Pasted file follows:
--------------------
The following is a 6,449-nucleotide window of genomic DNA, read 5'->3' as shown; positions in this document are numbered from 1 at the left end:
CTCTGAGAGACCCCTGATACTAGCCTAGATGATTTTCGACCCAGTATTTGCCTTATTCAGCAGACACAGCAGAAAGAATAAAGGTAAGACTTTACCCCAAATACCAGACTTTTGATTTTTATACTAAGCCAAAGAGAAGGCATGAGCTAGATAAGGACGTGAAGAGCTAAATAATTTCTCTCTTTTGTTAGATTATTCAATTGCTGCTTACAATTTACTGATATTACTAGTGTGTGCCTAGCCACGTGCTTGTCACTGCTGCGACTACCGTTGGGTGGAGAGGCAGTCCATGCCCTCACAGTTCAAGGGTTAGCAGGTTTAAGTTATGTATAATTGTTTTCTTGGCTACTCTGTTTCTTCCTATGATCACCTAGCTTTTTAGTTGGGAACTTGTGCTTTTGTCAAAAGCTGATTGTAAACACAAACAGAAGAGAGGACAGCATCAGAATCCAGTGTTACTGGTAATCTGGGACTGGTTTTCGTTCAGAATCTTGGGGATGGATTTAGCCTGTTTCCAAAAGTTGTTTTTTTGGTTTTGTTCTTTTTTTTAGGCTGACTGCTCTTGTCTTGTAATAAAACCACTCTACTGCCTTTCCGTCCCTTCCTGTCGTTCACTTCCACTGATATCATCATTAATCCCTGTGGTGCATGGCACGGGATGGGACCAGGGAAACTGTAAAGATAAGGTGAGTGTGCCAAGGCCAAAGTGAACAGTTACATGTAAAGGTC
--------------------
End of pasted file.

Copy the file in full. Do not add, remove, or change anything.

The following is a 6,449-nucleotide window of genomic DNA, read 5'->3' as shown; positions in this document are numbered from 1 at the left end:
CTCTGAGAGACCCCTGATACTAGCCTAGATGATTTTCGACCCAGTATTTGCCTTATTCAGCAGACACAGCAGAAAGAATAAAGGTAAGACTTTACCCCAAATACCAGACTTTTGATTTTTATACTAAGCCAAAGAGAAGGCATGAGCTAGATAAGGACGTGAAGAGCTAAATAATTTCTCTCTTTTGTTAGATTATTCAATTGCTGCTTACAATTTACTGATATTACTAGTGTGTGCCTAGCCACGTGCTTGTCACTGCTGCGACTACCGTTGGGTGGAGAGGCAGTCCATGCCCTCACAGTTCAAGGGTTAGCAGGTTTAAGTTATGTATAATTGTTTTCTTGGCTACTCTGTTTCTTCCTATGATCACCTAGCTTTTTAGTTGGGAACTTGTGCTTTTGTCAAAAGCTGATTGTAAACACAAACAGAAGAGAGGACAGCATCAGAATCCAGTGTTACTGGTAATCTGGGACTGGTTTTCGTTCAGAATCTTGGGGATGGATTTAGCCTGTTTCCAAAAGTTGTTTTTTTGGTTTTGTTCTTTTTTTTAGGCTGACTGCTCTTGTCTTGTAATAAAACCACTCTACTGCCTTTCCGTCCCTTCCTGTCGTTCACTTCCACTGATATCATCATTAATCCCTGTGGTGCATGGCACGGGATGGGACCAGGGAAACTGTAAAGATAAGGTGAGTGTGCCAAGGCCAAAGTGAACAGTTACATGTAAAGGTC